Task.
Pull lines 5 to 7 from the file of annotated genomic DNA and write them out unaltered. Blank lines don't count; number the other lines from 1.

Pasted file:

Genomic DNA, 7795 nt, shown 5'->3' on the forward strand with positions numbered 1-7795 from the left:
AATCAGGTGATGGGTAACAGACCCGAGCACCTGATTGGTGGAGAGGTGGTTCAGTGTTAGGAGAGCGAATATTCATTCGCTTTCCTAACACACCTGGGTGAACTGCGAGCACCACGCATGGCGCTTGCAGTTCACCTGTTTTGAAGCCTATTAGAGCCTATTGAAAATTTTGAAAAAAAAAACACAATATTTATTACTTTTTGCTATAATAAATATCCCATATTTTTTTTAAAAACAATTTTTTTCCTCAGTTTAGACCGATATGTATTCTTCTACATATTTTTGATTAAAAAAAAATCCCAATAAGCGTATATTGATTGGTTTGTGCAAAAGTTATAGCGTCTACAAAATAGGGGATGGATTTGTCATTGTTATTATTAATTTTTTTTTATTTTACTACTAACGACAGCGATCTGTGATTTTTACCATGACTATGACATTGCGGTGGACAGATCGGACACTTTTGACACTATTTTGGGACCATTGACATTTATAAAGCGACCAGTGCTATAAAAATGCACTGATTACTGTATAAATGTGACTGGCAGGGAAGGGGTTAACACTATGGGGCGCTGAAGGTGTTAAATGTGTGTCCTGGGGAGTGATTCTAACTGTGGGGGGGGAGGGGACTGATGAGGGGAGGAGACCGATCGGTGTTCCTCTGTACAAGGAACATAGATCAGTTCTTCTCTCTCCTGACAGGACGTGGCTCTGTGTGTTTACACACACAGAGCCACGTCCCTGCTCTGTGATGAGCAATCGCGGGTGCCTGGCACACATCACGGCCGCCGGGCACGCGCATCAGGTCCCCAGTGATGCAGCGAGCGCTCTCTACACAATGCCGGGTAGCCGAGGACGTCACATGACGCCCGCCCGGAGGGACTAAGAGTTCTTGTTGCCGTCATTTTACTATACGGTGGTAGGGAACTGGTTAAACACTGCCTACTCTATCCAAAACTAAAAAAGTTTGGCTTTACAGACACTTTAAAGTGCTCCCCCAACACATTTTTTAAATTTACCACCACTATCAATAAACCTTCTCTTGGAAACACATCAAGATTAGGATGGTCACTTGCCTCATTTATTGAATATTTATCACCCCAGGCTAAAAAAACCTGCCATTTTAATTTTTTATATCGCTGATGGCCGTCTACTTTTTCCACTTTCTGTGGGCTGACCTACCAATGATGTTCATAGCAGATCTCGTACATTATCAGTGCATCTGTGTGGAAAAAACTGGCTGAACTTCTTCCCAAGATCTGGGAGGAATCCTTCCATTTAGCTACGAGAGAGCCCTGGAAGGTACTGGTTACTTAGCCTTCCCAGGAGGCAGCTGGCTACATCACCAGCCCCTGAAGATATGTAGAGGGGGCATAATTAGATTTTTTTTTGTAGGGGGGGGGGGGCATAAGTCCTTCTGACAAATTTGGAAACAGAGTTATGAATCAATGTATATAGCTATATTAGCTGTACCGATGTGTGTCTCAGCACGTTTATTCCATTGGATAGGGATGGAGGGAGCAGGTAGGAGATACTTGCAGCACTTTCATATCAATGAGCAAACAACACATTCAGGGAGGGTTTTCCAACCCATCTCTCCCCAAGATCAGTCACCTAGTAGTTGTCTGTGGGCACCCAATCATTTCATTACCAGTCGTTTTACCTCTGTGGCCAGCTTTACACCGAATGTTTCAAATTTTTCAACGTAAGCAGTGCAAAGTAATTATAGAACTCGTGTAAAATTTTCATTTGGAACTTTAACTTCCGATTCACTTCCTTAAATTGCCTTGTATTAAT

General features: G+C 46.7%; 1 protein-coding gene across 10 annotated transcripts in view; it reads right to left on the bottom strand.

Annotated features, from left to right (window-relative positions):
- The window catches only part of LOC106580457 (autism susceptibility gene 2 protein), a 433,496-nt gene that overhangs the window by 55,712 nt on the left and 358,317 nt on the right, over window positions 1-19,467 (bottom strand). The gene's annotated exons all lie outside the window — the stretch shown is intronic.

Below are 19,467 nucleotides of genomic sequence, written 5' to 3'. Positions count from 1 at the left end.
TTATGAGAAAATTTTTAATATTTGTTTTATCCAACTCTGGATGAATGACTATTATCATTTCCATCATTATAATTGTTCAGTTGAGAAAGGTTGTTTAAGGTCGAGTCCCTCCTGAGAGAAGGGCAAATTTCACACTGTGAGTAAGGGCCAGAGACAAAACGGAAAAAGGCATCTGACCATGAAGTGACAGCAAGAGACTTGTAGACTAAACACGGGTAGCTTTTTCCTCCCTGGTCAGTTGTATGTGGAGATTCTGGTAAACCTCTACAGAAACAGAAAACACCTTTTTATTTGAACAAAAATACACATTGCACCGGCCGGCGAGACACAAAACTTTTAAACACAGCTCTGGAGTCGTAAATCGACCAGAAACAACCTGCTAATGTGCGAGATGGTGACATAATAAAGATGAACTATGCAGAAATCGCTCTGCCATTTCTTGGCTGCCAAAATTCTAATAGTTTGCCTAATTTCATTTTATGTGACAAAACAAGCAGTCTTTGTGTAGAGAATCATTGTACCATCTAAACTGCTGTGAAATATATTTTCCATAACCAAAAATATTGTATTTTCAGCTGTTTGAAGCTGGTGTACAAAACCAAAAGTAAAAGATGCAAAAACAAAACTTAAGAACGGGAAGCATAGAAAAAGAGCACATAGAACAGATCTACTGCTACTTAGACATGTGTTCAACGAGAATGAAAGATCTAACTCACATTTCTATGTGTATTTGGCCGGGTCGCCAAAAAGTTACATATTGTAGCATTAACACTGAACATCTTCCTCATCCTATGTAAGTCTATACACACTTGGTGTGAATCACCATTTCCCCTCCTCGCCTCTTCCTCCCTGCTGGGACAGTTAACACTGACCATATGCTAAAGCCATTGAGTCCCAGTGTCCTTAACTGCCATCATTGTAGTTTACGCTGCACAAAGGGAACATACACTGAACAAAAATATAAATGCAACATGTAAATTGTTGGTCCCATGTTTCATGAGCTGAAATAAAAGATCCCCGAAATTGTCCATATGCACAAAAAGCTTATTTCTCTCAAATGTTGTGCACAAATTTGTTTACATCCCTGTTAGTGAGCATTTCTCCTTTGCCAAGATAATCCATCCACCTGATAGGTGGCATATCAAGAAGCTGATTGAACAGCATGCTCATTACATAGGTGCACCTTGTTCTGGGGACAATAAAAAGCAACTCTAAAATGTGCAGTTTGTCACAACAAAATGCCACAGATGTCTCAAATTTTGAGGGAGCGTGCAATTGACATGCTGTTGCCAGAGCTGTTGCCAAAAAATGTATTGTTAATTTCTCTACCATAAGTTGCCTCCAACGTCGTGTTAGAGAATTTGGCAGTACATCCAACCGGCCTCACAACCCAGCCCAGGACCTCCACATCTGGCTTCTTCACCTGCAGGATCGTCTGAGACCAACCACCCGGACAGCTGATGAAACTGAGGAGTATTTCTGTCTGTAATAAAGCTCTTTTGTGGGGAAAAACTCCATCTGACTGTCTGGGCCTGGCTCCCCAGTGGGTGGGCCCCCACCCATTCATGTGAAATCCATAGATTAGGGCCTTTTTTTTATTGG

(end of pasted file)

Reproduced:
- The window catches only part of LOC106580457 (autism susceptibility gene 2 protein), a 433,496-nt gene that overhangs the window by 55,712 nt on the left and 358,317 nt on the right, over window positions 1-19,467 (bottom strand). The gene's annotated exons all lie outside the window — the stretch shown is intronic.

Below are 19,467 nucleotides of genomic sequence, written 5' to 3'. Positions count from 1 at the left end.
TTATGAGAAAATTTTTAATATTTGTTTTATCCAACTCTGGATGAATGACTATTATCATTTCCATCATTATAATTGTTCAGTTGAGAAAGGTTGTTTAAGGTCGAGTCCCTCCTGAGAGAAGGGCAAATTTCACACTGTGAGTAAGGGCCAGAGACAAAACGGAAAAAGGCATCTGACCATGAAGTGACAGCAAGAGACTTGTAGACTAAACACGGGTAGCTTTTTCCTCCCTGGTCAGTTGTATGTGGAGATTCTGGTAAACCTCTACAGAAACAGAAAACACCTTTTTATTTGAACAAAAATACACATTGCACCGGCCGGCGAGACACAAAACTTTTAAACACAGCTCTGGAGTCGTAAATCGACCAGAAACAACCTGCTAATGTGCGAGATGGTGACATAATAAAGATGAACTATGCAGAAATCGCTCTGCCATTTCTTGGCTGCCAAAATTCTAATAGTTTGCCTAATTTCATTTTATGTGACAAAACAAGCAGTCTTTGTGTAGAGAATCATTGTACCATCTAAACTGCTGTGAAATATATTTTCCATAACCAAAAATATTGTATTTTCAGCTGTTTGAAGCTGGTGTACAAAACCAAAAGTAAAAGATGCAAAAACAAAACTTAAGAACGGGAAGCATAGAAAAAGAGCACATAGAACAGATCTACTGCTACTTAGACATGTGTTCAACGAGAATGAAAGATCTAACTCACATTTCTATGTGTATTTGGCCGGGTCGCCAAAAAGTTACATATTGTAGCATTAACACTGAACATCTTCCTCATCCTATGTAAGTCTATACACACTTGGTGTGAATCACCATTTCCCCTCCTCGCCTCTTCCTCCCTGCTGGGACAGTTAACACTGACCATATGCTAAAGCCATTGAGTCCCAGTGTCCTTAACTGCCATCATTGTAGTTTACGCTGCACAAAGGGAACATACACTGAACAAAAATATAAATGCAACATGTAAATTGTTGGTCCCATGTTTCATGAGCTGAAATAAAAGATCCCCGAAATTGTCCATATGCACAAAAAGCTTATTTCTCTCAAATGTTGTGCACAAATTTGTTTACATCCCTGTTAGTGAGCATTTCTCCTTTGCCAAGATAATCCATCCACCTGATAGGTGGCATATCAAGAAGCTGATTGAACAGCATGCTCATTACATAGGTGCACCTTGTTCTGGGGACAATAAAAAGCAACTCTAAAATGTGCAGTTTGTCACAACAAAATGCCACAGATGTCTCAAATTTTGAGGGAGCGTGCAATTGACATGCTGTTGCCAGAGCTGTTGCCAAAAAATGTATTGTTAATTTCTCTACCATAAGTTGCCTCCAACGTCGTGTTAGAGAATTTGGCAGTACATCCAACCGGCCTCACAACCCAGCCCAGGACCTCCACATCTGGCTTCTTCACCTGCAGGATCGTCTGAGACCAACCACCCGGACAGCTGATGAAACTGAGGAGTATTTCTGTCTGTAATAAAGCTCTTTTGTGGGGAAAAACTCCATCTGACTGTCTGGGCCTGGCTCCCCAGTGGGTGGGCCCCCACCCATTCATGTGAAATCCATAGATTAGGGCCTTTTTTTTATTGG